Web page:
Document Details

Health Physics Progress Report, July 1, 1952 through December 31, 1952
Struxness, E G [Carbide and Carbon Chemicals Co., Oak Ridge, TN]; Struxness, E G [Carbide and Carbon Chemicals Co., Oak Ridge, TN]
Subject Terms:
beta, radiation, casting; health physics, sampling; hoods, analysis, cyclotron; isotope, plutonium, alpha; mercury, uranium, beryllium; progress report, Y-12 Plant
Document Location:
DOE INFORMATION CENTER 1 Way, Oak Ridge, TN 37831; Eva Butler; Phone: 865-241-4780; Toll-Free: 800-382-6938, Option 6; FAX: 865-574-3521; Email:
Document Categories:
Science and Technology\Geology, Hydrology, Seismology, Site Studies; Science and Technology\Geology, Hydrology, Seismology, Site Studies
Document Type:
Publication Date:
1954 Feb 08
Declassification Date:
1979 Dec 31
Declassification Status:
Document Pages:
Accession Number:
Document Number(s):
Originating Research Org.:
Oak Ridge Y-12 Plant
OpenNet Entry Date:
1998 Jun 16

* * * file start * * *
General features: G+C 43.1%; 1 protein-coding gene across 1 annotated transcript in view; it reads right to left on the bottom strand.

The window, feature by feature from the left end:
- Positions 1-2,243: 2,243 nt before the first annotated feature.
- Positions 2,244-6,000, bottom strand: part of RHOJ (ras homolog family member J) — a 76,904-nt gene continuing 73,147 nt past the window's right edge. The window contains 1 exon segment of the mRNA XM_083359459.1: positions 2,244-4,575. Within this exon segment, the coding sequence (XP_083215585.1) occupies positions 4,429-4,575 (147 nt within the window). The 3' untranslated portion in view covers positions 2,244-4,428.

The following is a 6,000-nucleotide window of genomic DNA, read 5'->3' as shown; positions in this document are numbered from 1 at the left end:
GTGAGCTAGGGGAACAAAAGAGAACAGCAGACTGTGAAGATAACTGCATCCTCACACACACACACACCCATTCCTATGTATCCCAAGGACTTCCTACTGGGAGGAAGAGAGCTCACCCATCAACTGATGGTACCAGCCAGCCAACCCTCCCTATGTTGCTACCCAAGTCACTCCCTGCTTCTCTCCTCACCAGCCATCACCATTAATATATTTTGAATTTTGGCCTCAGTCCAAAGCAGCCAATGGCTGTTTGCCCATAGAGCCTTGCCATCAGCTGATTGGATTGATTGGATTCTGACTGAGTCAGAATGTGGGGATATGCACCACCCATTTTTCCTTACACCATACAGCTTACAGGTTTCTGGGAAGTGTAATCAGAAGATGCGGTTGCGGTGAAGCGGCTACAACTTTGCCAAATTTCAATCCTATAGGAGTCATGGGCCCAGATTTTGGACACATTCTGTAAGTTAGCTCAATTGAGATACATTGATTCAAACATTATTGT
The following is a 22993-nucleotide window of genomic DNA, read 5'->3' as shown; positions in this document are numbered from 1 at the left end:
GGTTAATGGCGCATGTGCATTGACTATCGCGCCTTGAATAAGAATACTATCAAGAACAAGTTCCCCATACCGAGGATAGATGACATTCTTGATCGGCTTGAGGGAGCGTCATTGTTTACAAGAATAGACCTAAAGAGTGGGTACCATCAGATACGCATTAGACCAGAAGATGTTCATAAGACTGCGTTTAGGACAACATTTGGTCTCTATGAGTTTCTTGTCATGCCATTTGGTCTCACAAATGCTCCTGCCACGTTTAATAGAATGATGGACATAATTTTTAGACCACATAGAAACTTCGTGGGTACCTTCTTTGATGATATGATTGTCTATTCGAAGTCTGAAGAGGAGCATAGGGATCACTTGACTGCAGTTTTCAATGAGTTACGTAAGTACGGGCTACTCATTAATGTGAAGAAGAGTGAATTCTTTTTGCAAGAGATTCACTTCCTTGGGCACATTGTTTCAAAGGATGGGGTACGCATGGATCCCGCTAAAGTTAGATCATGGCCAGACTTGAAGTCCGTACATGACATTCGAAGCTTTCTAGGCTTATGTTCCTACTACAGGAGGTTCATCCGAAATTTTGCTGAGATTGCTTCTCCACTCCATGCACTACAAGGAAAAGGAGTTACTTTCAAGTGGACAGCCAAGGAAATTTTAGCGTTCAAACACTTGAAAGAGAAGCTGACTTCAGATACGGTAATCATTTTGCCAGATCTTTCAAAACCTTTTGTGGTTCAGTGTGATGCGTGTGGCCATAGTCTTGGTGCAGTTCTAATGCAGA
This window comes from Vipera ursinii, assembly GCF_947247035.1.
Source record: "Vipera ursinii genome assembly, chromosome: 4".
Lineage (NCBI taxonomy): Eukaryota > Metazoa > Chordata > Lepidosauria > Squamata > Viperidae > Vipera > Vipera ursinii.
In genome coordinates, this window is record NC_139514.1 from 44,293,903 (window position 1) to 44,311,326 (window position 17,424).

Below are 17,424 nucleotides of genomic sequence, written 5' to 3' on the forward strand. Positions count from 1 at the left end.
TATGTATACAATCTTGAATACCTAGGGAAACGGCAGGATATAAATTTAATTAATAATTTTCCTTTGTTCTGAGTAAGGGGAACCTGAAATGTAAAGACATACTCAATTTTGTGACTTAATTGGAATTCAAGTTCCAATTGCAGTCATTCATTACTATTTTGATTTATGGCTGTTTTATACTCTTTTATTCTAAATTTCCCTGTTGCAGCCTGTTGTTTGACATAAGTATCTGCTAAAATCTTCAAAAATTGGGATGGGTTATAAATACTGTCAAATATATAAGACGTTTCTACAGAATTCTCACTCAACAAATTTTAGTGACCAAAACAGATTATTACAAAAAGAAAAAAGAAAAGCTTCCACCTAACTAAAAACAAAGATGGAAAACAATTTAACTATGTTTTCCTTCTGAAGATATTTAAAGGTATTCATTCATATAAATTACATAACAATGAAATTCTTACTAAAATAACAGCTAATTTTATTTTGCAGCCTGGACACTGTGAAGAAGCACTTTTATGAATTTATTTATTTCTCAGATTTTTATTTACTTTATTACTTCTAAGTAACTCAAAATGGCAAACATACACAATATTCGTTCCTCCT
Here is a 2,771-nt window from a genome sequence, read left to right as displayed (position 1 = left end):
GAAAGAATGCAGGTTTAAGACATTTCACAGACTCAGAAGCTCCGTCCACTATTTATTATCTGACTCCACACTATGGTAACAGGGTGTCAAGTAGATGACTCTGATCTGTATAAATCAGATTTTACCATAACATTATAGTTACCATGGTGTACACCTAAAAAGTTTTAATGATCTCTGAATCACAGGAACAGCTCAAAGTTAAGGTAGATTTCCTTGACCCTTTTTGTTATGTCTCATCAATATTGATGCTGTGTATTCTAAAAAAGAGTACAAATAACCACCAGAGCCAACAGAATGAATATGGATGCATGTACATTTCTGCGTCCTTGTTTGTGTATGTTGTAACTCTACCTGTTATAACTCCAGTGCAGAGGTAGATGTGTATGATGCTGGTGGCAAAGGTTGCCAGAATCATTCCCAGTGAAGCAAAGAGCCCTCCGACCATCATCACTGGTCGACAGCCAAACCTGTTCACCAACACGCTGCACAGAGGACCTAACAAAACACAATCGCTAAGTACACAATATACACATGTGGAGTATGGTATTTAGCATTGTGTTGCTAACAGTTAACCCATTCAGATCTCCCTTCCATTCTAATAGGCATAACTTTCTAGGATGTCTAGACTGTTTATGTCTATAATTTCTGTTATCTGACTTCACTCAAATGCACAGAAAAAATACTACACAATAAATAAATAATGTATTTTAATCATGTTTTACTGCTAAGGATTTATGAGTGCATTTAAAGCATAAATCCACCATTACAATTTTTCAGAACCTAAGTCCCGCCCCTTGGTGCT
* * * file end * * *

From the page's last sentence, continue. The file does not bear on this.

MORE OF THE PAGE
This document contains the Health Physics Progress Report for July 1, 1952 through December 31, 1952. Air analysis for mercury indicated a trend toward higher concentrations resulting from rapid expansion of mercury handling facilities, lag in the installation of ventilation equipment, and in development of good housekeeping practices. Effective control measures in areas handling beryllium and its compounds continued. Most of the contamination levels were lower than comparable ones for the previous period with the exception of breathing-zone samples taken at the operation handling enriched, soluble material, using respiratory equipment. The monthly average contamination level indicated a downward trend of the air contamination in both normal and enhanced uranium operations. One abnormally high air average in the foundry was due to a uranium metal fire. New hoods with improved ventilation are being installed in the enhanced foundry area. An analysis of the personnel exposures in the cyclotron area indicated beta radiation has consistently been the largest contributor to exposure incidents. Film badges and film rings were used to determine which areas of the body need localized protection during typical target removal operations, and overall body exposures were considerably reduced by wearing protective equipment. A program has been initiated to explore the possibility of separating plutonium isotopes by electromagnetic methods using thorium and plutonium. On the basis of the small amount of data obtained, calutron separation of plutonium isotopes could be performed within the bounds dictated by minimum protection standards. Studies on alpha absorption corrections for various filtering materials were done and out of six media investigated, Whatman filters differed from the others by as much as a factor of two. Also, a relationship between the alpha losses in the filter paper and the linear velocity through the paper was established by varying the air sampling rates. Another study was done on the concentration of beta-emitting decay products on surfaces of uranium castings, and Thorium 234 and Protoactinium 234 were found. Further evidence indicated the surface activity of a fresh casting was roughly proportional to the degree of radioactive equilibrium within the charge material. Efforts to reduce the personnel exposures have been the actual removal of the active surface layer and by external shielding for employees. Studies showed that employees exposed to excessive air-borne concentrations of uranium for periods of time ranging from two to eight years and then reassigned to work areas free of uranium or its compounds, had no significant body damage according to complete physical examinations taken immediately following the reassignment.

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